Вы находитесь на странице: 1из 5

# 1 | P a g e

## LMS Implementation of Adaptive Volterra Filter to Compensate

for Speaker Non-Linearity
Submitted by: Pranav S Koundinya, Devanjan Maiti, Nikhil Ravishankar, Sreekar V
Mentor: Dr. S Ravishankar
Rasthriya Vidyalaya College of Engineering (RVCE), Mysore Road, Bangalore, KA-560059

Abstract:
In a scenario where the non-linear factors of the system are multiplicative in nature, non-linear
adaptive filters are used to model such a system. Many such filters exist; with Volterra series filters
being one of them. This paper describes the LMS (Least mean square) implementation of a third order,
five tap Volterra filter that has been used to successfully model the non-linearity of a speaker in an
environment with no real room impulse-response. The algorithm has been successfully tested on the
MATLAB and the Xtensa Xplorer 5.0.5 environment with almost similar results. The algorithm has
shown satisfactory performance and has been developed keeping the Xtensa HiFi2_std audio-
coprocessor as the target hardware in mind. The algorithm has a lot of scope of improvement in the
future, and better results might be obtained by introducing some modifications to our algorithm.
Architecture/design of the algorithm used:
Volterra series is a model for nonlinear behaviour, and it represents the non-linearity in the
system as a sum of linear elements. In principle it is similar to the Taylor Series, but with memory. The
linear elements in the series are time delayed samples of the input. Also known as the Volterra kernels,
the weighted sum of the kernels gives the non-linear output of the speaker.
Given below is the mathematical representation of a Volterra series:
() =
1
(
1
)
0
+
2
(
1
,
2
)(
1
)(
2
) +

2
=0

1
=0

1
=0

3
(
1
,
2
,
3
)(
1
)(
2
)(
3
) + .

(
1
,
2
.

)(

=0

2
=0

1
=0

3
=0

2
=0

1
=0

1
)(
2
) (

)
A diagrammatic representation of a 2
nd
order Volterra model is shown below.

2 | P a g e

To counter varying degrees of non-linearity, the calculation of the weights for the kernels is
done using adaptive algorithms. Least Mean Square (LMS) and Recursive Least Square (RLS) are two
such algorithms. The LMS algorithm works on the minimization of the Mean Square Error between the
speaker output and the filter output.
Our implementation employs the LMS algorithm, a description of which is given below.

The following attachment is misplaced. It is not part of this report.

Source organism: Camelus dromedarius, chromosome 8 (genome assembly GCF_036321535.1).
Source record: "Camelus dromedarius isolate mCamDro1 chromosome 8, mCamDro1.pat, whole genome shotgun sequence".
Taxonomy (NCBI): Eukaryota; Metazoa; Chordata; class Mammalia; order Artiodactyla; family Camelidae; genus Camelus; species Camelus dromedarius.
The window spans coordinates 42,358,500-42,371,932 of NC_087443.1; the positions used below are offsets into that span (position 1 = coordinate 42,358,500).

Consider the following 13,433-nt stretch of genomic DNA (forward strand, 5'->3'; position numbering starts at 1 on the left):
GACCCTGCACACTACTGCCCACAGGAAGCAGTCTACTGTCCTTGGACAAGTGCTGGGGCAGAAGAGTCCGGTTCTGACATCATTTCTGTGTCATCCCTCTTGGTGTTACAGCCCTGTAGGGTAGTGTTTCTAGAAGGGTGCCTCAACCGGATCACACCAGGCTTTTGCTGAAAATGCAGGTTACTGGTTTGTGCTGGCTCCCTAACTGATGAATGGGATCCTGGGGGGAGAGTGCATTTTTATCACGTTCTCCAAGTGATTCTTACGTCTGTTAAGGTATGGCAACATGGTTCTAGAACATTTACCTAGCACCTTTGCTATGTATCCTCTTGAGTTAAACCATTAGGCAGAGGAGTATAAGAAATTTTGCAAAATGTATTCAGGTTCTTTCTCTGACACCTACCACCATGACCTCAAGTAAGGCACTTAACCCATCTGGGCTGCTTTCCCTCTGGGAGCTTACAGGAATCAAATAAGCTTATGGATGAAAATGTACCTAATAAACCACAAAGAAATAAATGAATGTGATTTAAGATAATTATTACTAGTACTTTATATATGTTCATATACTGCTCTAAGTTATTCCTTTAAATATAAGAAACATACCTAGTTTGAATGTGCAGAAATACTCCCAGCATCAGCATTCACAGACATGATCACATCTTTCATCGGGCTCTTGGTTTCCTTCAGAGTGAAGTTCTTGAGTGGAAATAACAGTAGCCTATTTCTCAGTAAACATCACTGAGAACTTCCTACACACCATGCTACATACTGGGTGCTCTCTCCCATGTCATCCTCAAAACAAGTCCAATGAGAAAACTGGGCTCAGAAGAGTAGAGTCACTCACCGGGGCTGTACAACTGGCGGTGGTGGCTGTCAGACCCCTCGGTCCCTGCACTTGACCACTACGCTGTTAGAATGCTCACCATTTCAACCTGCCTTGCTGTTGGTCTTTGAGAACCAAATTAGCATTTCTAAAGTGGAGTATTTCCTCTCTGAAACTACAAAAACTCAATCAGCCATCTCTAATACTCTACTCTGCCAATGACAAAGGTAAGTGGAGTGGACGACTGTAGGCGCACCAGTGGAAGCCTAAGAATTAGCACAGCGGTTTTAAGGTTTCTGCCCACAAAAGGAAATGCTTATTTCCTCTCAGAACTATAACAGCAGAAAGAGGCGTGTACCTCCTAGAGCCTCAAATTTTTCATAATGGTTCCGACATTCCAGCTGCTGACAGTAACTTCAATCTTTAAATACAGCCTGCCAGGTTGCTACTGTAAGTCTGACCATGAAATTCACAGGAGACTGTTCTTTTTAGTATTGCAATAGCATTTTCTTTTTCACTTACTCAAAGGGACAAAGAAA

() =

()()

2. Resultant error:

() = ()

()()

3. Minimizing error by LMS algorithm:

1
( +1) =

1
() + 2
1
()(
1
)

1
,

2
( + 1) =

1
,

2
() + 2
1
()(
1
)(
2
)

1 and 2 are known as convergence factors for the algorithm. These factors are instrumental in
guaranteeing the convergence of the filter coefficients. Typically 2 is a smaller value than 1 to
ensure convergence. Values of 1 and 2 are given as
0 <
1
,
2
<
1
()
<
1

R is the autocorrelation matrix of the input signal vector = [()

()].

Novel ideas and modifications:
Our implementation of the Volterra filter is based on the design proposed in . It makes use
of the RLS algorithm for a third order Volterra filter implementation.
The choice of the algorithm for implementation depends on many factors. The LMS algorithm
has lesser computational complexity but requires longer time for convergence. Another deciding
factor is the stability of the output, which is dependent on the weight associated with the kernels.
Keeping the requirements in mind, the LMS algorithm is much better suited to the problem
statement under consideration, especially for a real time implementation.
LMS algorithm is more stable and for a large number of iterations, the error is significantly
reduced. The RLS algorithm has a high convergence rate but low stability. Consequently the error may
increase or decrease even after a large number of iterations. The LMS algorithm is very effective with
Gaussian input (as this makes the Volterra model orthogonal). Also, the complexity of the algorithm
makes it unsuitable for hardware implementation.
3 | P a g e

Further, the order of the filter as well as the number of taps chosen for the filter design are
two important parameters that have a significant impact on the rate of convergence, residual error
and its stability.